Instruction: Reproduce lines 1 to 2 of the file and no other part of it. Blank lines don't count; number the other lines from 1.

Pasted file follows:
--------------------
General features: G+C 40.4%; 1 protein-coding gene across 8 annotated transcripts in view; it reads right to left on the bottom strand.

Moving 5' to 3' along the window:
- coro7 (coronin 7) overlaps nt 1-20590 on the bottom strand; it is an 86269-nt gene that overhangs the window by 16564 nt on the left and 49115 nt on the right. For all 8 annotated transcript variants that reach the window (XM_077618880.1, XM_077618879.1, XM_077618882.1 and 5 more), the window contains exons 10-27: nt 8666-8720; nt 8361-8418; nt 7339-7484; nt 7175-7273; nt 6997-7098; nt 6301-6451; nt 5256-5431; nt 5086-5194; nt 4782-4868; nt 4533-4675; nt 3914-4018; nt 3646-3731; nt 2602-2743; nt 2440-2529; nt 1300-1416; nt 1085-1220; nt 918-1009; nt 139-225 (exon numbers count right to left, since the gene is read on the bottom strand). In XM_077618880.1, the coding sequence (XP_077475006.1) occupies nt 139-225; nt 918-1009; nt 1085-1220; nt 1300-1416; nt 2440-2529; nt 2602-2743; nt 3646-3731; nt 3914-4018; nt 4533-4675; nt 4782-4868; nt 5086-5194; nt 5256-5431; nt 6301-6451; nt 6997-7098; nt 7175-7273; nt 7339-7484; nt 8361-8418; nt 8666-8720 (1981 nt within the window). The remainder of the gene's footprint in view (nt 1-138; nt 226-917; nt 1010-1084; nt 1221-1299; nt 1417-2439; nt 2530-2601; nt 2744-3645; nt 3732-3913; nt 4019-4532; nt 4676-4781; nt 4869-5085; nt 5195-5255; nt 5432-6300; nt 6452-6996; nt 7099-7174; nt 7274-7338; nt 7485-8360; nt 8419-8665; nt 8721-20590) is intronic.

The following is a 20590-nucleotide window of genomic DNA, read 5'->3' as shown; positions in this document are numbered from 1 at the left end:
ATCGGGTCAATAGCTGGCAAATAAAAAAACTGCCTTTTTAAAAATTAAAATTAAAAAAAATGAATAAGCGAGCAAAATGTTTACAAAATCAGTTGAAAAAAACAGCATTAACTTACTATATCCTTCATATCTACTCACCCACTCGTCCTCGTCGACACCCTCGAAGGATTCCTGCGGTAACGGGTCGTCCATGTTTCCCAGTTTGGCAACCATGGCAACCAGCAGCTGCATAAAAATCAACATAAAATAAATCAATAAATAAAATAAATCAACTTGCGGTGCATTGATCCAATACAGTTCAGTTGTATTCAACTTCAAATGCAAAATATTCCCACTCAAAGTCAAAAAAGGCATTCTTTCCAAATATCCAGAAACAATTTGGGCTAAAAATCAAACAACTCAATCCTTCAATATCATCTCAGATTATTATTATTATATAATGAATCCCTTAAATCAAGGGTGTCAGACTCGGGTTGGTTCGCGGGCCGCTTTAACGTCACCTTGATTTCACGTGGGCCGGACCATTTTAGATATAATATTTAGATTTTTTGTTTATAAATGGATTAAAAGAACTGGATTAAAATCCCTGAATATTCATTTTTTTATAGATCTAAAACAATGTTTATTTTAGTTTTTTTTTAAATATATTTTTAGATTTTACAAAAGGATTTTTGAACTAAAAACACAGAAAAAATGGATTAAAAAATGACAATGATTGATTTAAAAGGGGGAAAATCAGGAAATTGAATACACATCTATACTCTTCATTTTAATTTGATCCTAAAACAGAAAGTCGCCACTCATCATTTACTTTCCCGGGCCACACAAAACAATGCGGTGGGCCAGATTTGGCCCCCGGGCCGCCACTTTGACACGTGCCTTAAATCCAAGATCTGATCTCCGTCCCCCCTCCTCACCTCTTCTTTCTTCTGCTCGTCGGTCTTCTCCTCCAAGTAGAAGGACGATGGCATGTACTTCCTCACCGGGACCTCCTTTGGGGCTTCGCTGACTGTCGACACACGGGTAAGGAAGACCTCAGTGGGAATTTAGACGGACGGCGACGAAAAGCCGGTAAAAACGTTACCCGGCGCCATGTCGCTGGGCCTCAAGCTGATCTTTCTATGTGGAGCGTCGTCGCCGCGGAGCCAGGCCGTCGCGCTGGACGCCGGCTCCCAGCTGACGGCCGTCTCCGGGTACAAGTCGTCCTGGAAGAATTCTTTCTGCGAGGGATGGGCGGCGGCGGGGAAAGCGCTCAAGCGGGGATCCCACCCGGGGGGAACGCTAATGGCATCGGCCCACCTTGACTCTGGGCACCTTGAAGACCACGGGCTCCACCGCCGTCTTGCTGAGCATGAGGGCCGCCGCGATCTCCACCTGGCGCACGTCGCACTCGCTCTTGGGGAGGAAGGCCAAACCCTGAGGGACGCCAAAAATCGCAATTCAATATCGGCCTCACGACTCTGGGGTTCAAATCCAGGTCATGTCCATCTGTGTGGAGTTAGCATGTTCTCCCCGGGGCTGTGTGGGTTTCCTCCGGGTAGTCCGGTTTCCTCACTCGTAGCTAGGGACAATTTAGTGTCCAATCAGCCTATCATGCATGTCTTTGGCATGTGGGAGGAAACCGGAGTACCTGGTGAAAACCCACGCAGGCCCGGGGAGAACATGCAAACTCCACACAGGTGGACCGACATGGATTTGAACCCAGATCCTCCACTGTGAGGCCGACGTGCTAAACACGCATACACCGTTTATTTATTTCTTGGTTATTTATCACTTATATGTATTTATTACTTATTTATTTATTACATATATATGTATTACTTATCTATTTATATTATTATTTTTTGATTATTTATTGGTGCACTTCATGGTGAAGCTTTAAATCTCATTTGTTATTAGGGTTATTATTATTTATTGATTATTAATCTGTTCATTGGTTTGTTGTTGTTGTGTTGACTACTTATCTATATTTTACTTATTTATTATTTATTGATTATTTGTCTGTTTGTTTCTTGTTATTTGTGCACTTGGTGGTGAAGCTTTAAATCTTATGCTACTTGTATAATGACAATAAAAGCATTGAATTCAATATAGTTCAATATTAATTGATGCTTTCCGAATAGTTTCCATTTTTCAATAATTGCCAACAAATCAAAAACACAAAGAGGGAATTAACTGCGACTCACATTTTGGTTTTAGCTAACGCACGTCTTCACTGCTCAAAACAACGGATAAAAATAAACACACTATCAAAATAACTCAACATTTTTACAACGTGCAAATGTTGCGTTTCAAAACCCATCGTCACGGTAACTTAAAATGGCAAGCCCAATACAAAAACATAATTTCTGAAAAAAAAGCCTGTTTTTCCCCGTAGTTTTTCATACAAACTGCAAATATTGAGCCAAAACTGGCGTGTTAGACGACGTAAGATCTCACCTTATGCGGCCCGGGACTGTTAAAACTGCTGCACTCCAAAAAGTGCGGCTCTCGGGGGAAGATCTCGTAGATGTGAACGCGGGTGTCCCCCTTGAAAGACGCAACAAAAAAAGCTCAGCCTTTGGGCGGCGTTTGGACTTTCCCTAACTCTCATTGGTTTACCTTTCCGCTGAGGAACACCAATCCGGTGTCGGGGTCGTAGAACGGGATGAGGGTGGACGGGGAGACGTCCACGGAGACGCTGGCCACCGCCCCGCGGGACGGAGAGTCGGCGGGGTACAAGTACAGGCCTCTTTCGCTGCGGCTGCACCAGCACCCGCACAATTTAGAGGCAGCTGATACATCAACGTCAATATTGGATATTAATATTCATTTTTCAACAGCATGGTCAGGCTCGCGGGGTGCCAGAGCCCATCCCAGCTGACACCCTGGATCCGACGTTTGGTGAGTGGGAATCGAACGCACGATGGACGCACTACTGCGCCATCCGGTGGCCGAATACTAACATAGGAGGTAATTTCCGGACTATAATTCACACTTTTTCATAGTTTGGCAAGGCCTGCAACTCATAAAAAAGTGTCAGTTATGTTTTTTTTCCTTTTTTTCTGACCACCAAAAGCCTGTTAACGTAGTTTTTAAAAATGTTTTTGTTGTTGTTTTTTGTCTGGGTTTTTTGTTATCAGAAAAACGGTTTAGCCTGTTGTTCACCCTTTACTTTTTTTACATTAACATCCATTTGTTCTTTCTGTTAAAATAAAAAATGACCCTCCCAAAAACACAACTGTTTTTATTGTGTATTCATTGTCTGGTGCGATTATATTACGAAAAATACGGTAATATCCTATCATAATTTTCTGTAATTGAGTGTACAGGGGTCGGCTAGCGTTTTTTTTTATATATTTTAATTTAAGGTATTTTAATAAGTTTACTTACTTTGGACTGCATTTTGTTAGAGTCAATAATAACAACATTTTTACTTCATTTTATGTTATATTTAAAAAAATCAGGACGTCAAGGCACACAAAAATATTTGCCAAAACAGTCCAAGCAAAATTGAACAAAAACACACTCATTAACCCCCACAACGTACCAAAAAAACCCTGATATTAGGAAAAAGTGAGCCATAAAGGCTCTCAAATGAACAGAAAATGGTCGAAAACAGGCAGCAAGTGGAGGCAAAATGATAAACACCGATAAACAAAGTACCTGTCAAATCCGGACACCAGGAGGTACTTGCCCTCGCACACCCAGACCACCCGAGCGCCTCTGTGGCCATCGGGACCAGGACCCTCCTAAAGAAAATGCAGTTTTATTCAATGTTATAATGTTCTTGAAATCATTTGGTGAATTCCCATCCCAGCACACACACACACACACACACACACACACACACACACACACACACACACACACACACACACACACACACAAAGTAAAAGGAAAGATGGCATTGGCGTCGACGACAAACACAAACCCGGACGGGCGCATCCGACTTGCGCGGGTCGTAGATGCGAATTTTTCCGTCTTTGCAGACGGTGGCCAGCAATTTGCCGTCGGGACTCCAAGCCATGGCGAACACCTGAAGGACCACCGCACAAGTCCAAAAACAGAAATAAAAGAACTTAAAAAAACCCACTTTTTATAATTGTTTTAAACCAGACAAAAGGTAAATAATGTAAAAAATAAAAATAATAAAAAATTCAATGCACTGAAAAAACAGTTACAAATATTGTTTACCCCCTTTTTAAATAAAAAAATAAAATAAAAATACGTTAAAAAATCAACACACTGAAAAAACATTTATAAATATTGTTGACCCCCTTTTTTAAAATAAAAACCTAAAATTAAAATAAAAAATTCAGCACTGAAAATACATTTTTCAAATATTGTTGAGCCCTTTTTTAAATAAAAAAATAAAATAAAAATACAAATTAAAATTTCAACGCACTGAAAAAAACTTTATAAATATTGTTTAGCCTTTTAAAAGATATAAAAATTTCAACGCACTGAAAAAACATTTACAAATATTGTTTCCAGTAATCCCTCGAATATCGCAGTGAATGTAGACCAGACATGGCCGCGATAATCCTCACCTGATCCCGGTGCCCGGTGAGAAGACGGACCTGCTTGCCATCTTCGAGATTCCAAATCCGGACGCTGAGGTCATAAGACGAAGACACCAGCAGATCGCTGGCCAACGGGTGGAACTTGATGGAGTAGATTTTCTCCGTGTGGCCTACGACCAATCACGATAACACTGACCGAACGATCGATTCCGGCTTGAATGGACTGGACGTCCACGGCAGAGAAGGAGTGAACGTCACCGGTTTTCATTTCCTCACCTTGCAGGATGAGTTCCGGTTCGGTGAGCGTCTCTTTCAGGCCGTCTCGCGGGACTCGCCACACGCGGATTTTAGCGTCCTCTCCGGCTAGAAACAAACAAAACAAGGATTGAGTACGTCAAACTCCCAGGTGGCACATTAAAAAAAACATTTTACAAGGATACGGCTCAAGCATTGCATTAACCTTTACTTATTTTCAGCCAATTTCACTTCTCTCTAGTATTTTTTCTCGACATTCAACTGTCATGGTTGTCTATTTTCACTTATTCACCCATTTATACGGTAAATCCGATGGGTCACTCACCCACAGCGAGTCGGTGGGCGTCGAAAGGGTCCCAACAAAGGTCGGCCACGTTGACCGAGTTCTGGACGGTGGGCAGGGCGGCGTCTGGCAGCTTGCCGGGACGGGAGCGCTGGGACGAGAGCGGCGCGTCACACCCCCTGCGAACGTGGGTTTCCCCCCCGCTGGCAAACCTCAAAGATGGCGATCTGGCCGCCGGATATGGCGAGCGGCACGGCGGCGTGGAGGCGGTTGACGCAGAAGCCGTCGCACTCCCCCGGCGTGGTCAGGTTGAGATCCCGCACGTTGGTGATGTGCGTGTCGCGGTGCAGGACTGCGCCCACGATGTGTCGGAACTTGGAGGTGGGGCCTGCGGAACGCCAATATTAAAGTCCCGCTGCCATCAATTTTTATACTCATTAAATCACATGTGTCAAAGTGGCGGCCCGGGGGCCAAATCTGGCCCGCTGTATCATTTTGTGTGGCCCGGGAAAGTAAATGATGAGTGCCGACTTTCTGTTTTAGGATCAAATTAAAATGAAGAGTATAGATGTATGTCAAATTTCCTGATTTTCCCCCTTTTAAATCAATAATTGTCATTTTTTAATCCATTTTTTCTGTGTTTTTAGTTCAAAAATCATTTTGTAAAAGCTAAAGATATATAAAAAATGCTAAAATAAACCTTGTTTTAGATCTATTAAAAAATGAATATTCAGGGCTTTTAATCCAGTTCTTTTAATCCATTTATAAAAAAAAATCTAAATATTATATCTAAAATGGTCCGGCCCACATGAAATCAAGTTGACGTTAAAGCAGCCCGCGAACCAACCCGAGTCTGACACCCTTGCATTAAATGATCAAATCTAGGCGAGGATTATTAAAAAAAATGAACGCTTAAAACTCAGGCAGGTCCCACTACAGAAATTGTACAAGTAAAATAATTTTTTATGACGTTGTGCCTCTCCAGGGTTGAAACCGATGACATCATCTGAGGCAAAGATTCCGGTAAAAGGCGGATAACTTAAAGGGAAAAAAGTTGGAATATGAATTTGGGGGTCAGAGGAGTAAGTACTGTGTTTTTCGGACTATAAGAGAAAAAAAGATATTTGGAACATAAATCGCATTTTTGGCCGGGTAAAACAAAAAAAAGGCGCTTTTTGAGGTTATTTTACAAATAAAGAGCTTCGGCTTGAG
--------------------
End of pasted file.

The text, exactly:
General features: G+C 40.4%; 1 protein-coding gene across 8 annotated transcripts in view; it reads right to left on the bottom strand.

Moving 5' to 3' along the window: